By CP Staff
By Olivia LaVecchia
By Chris Parker
By Jesse Marx
By John Baichtal
By Olivia LaVecchia
By Jesse Marx
By Olivia LaVecchia
If you time things right, you can burrow into approximately 12 hours of football-related programming every Sunday. Pop out of bed, read the paper, and--wham!--ESPN is zipping you through previews of the upcoming games; then luxuriate through the East Coast game, have a bite of lunch, tune in the late game, treat yourself to dinner and some highlights, then catch the Sunday-night contest. Finish the orgy off with a full hour of Football Tonight, or maybe the news if you still find the outside world worth your time, and so to bed, as Samuel Pepys famously wrote, wishing they'd invented football 200 years earlier so he wouldn't be stuck with bearbaiting on a Sunday.
It's nirvana, really, and surprisingly easy to pull off (or slump through--surely so active a verb can't be appropriate here). Some guilt does tend to arise around 4:00 p.m., generally of the I've-wasted-an-entire-day variety, but the late-afternoon snap of ESPN's highlight show slides you on through those qualms into a comfortably Homeric (as in Simpsonian) plenitude. And I do mean "nirvana" in its most Zen sense. Watching the same touchdown run replayed ten times or so lulls you into complete acceptance of the world's vagaries: Of course the safety was going to fall down, the linebacker was going to miss the tackle, and off to the races he went. So it was written.
But the quintessential pro-football experience remains ABC's flagship Monday Night Football, (8:00 p.m., Channel 5) still the network's ratings colossus after three decades on the air. (It had better be a success, with a price tag reportedly topping half a billion per year.) A hardy survivor, MNF has weathered our culture's masculinity decline, from its Seventies Playboy highs to a Nineties Viagroid slump (the Gifford/Dierdorf years), and emerged in the Clinton era both smarter and more gender-savvy. The Seventies broadcasts showcased Howard Cosell's windy perorations (if only he'd had William F. Buckley doing color commentary--then Howard would have been taken seriously in New York intellectual circles!), legendary party boy Don Meredith's boozy farewells ("Turn out the lights, the party's over," he'd croon late in the game, sounding fairly well lit up himself), and even the sleazy legacy of T&A crowd shots that foisted on the world the former cameraman (and shameless Russ Meyer imitator) Andy Sidaris, auteur of such implant-fests as Savage Beach and its even bustier sequel Return to Savage Beach.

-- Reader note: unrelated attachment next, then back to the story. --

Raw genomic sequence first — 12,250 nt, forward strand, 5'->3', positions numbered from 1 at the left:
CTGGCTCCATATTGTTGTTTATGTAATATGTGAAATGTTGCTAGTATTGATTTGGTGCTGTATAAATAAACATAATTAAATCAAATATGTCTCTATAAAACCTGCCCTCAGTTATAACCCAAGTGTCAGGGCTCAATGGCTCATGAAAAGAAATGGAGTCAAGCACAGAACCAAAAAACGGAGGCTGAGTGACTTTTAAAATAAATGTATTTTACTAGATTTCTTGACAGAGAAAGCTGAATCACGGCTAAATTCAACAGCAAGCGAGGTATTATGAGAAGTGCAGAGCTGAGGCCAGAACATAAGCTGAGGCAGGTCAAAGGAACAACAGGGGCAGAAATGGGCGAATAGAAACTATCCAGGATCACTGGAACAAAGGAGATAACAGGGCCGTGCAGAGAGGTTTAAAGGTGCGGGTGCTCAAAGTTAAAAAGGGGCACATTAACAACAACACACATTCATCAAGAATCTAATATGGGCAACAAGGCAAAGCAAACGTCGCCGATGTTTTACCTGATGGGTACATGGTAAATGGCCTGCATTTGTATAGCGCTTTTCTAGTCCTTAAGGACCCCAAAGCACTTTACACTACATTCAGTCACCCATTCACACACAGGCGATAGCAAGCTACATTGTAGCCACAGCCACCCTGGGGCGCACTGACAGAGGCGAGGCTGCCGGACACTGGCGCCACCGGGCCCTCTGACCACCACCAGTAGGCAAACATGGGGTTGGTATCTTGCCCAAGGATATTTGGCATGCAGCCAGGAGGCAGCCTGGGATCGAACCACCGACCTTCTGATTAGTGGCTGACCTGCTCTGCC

The Nineties, in contrast, put us through Dierdorf's fumbles, Gifford's missteps, and even that horrific Hank Williams Jr. theme song, which has inflicted about as many rhymes for "night" upon your head as there are...er...dogs in the fight. So this show could tell, or at least sublimate, a story about how the American male--sob, sob--has lost all his privileges, and must now subsist on a sparse diet of full salaries (still a dollar for every 70 cents a woman earns) and The Man Show. Instead the program has been pared down to jack-of-all-sports Al Michaels on play-by-play and retired QB (and football mystery "author") Boomer Esiason on color, and the downsized MNF has turned both female-friendly and hard-newsy, cannily merging up-close-and-personal features on the players with the kind of narrative framing suitable for a presidential debate or a wrestling pay-per-view. The result manages to be as authentically epic as TV gets on a weekly basis.